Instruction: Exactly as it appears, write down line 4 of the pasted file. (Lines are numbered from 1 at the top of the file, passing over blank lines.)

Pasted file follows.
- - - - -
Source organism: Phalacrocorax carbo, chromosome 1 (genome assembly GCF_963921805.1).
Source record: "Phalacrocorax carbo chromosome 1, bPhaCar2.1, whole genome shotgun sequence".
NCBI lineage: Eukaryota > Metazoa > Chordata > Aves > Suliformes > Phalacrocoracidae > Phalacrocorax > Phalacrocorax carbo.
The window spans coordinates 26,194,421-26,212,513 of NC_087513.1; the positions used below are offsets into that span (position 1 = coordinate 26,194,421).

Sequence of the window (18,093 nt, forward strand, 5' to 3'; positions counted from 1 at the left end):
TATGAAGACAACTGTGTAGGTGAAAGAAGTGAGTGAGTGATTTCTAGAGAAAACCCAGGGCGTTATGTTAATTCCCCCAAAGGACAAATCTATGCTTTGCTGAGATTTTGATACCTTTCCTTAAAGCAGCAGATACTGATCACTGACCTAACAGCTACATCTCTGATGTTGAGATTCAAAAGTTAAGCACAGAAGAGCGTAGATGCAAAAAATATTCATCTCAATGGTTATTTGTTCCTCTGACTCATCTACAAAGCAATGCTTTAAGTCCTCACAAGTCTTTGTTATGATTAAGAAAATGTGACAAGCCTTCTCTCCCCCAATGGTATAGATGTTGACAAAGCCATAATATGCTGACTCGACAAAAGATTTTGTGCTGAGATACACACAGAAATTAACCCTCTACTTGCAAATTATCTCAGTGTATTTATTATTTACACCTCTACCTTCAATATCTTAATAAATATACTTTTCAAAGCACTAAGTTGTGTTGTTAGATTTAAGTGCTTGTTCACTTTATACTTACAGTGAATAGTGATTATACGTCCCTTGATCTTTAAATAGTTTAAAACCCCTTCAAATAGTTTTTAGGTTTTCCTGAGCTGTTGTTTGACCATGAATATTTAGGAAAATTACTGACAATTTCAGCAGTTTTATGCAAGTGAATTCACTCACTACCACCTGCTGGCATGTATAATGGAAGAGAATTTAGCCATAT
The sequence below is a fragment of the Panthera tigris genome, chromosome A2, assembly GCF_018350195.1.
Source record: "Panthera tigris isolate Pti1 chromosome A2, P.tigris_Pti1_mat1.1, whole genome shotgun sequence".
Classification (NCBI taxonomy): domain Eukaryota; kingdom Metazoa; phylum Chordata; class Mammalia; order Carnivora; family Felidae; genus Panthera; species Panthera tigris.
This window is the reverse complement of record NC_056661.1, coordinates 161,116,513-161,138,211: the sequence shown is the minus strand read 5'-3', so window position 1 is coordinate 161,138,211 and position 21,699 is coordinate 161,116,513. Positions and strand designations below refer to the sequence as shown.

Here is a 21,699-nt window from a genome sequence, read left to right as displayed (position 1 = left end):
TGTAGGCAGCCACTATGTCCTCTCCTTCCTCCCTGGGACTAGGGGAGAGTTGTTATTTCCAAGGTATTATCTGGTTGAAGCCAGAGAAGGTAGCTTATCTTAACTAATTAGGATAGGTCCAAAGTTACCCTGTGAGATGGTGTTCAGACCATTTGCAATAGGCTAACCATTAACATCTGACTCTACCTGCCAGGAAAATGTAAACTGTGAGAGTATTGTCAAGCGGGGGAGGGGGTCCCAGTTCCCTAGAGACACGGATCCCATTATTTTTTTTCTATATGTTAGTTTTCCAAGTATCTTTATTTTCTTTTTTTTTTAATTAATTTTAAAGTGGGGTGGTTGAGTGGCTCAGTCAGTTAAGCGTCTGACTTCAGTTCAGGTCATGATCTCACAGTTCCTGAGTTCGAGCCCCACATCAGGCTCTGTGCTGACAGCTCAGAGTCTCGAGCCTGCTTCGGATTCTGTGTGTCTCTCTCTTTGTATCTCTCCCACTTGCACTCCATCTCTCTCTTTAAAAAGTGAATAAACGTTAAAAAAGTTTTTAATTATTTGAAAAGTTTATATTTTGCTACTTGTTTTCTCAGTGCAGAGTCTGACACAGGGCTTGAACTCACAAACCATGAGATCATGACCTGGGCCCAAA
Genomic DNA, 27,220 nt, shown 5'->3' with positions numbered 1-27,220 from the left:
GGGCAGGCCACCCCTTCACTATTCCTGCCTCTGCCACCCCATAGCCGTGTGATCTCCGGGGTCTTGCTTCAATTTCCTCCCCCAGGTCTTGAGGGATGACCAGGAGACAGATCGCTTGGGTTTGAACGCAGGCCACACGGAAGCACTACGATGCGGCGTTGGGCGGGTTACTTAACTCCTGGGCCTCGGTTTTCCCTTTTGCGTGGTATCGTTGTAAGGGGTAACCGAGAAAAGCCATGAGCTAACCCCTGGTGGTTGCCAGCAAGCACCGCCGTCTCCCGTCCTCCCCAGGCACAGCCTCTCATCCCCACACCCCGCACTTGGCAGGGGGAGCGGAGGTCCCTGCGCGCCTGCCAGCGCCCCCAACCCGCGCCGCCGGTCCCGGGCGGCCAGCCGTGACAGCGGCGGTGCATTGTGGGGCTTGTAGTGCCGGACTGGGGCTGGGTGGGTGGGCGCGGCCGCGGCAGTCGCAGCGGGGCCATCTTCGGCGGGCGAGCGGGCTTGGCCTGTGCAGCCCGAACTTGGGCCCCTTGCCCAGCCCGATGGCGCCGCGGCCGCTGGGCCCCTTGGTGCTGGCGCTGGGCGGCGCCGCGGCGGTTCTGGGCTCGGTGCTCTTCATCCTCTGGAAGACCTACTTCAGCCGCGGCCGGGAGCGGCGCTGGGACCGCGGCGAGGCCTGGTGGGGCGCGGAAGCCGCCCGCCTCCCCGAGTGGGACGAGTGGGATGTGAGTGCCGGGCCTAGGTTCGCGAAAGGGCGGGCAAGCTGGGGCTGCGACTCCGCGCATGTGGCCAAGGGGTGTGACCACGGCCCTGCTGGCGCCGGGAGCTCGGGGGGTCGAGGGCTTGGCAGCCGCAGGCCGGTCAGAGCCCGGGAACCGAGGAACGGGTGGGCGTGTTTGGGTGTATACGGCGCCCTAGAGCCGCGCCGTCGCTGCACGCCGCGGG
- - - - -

The window spans coordinates 26,194,421-26,212,513 of NC_087513.1; the positions used below are offsets into that span (position 1 = coordinate 26,194,421).